“Today I regret every single second of worry back in the uninformed 80’s-wondering how the world was going to treat my brilliant little boy who loved to twirl. Little did I know that he was going to kick that old world’s ass to the curb and create a brand new one.@danjlevy ❤️❤️— deb d (@tingtime) April 7, 2020
While the show and people like Dan are influencing so many, I’m not as optimist as Ms. Devine. Like Ms. Devine, I was a mom who worried a great deal about my gay son. He grew up in the 90s. Unlike Ms. Devine, though, I still worry.
My son was born in 1990 and he didn’t “come out” to the family. It was more like a game of telephone. My niece actually heard it from a girl at school who she barely knew. She couldn’t believe it because the girls were not close friends of my son. When she came home from school that day, she told me how she found out and I felt I had to hear the truth for myself. I got up the nerve to ask my son directly. I remember that he was sitting on a large blue bean bag chair. I just asked him, “Are you gay?” There was a long pause. He melted a bit into the bean bag chair and with a large sigh, he said, “Yes.” My heart sank into my stomach like it was devastating news. I thought I had done something wrong. I was worried that people within my own family would reject him. I was worried about discrimination and bullying. I was worried that I had somehow caused my son to be gay. I was worried about my son’s future happiness. Although I didn't have the vocabulary at the time to describe it, I was worried about his mental health.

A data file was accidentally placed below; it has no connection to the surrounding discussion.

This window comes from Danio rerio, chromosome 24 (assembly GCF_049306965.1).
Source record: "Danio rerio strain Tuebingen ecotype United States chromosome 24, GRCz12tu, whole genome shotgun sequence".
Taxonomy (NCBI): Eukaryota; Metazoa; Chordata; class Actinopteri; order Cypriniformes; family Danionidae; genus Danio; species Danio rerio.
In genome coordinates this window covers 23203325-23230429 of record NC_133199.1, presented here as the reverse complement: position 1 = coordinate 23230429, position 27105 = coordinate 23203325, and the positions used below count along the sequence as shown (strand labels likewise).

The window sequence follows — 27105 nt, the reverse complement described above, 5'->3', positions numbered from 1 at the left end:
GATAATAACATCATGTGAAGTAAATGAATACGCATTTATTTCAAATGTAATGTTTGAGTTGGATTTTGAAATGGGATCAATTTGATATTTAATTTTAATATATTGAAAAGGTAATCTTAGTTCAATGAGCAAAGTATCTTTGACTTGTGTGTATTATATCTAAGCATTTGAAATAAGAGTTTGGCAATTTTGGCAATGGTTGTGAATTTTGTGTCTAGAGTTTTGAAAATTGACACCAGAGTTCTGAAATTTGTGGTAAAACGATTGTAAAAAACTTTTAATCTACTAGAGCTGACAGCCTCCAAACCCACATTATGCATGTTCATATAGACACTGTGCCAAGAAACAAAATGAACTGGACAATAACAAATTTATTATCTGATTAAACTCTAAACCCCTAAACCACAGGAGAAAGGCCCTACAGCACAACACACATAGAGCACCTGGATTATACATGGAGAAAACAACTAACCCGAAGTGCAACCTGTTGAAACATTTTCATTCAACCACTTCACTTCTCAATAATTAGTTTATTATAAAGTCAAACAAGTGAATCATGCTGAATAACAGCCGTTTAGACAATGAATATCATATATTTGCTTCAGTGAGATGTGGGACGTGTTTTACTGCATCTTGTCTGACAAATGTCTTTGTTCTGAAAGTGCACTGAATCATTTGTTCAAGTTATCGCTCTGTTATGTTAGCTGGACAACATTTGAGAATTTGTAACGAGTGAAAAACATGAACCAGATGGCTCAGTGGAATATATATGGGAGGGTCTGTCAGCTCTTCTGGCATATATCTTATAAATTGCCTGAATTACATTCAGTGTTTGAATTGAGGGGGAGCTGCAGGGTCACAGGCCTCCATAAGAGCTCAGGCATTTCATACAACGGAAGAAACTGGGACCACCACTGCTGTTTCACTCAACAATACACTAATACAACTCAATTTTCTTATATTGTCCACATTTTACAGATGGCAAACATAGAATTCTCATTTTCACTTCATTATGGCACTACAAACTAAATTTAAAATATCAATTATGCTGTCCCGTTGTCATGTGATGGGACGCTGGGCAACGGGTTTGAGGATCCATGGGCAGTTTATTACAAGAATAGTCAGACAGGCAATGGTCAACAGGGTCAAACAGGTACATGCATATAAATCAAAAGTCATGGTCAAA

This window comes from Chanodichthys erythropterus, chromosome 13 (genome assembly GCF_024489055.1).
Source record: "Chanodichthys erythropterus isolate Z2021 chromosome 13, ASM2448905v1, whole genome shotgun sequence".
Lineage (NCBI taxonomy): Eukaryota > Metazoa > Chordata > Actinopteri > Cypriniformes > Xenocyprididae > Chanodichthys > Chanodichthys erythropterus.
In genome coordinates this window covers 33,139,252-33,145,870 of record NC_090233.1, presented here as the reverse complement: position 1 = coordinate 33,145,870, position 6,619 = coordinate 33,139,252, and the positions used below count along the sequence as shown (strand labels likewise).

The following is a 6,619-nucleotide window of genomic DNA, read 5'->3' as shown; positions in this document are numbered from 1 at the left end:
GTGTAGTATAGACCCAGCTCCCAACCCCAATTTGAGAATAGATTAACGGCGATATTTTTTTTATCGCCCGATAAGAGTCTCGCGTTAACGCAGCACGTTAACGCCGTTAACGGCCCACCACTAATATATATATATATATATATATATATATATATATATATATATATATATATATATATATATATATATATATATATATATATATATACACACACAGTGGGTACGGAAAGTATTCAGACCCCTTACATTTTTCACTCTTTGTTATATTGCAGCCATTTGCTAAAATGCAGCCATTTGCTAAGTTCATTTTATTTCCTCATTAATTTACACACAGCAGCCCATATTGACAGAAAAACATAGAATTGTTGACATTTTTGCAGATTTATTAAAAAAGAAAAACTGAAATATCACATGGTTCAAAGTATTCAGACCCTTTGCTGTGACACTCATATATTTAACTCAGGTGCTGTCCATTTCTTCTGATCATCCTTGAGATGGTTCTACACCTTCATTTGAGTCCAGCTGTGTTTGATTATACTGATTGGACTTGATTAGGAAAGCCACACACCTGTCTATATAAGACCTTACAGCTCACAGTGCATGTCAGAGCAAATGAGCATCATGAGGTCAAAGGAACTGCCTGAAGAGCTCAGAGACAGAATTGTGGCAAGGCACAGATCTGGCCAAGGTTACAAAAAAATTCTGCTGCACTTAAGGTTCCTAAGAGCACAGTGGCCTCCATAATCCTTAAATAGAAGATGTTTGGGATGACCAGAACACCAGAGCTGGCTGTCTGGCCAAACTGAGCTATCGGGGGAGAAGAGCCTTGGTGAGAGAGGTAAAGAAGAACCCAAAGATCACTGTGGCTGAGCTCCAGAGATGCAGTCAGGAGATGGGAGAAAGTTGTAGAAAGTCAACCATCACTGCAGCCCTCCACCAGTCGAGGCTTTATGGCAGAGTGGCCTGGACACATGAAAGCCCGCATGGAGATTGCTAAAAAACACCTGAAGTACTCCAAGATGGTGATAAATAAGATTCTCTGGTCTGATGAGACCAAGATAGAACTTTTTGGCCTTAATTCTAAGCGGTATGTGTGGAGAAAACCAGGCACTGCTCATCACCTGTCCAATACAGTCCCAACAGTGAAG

In hindsight, I would have reacted differently in some ways. Perhaps I would have given him more space and not have asked him to “come out” as this is not an expectation anyone has of their other children. But I forgive myself for not knowing better at the time. It was also my son’s decision to not tell his grandparents of his preferences because they would never have approved. He also forgives them for not having the time left on this planet to learn differently. It was both curious and perhaps obvious why he chose to come out to girls who were practically strangers rather than his family. He probably feared rejection and embarrassment form certain family members. Keeping such a secret from those around you (and especially those you love dearly) has costs, however. My son is certainly not alone in keeping his sexual preferences private as many have done the same. Many have hidden that part of their lives due to the attitudes and/or laws regarding what is acceptable sexual practice and this has been documented throughout history.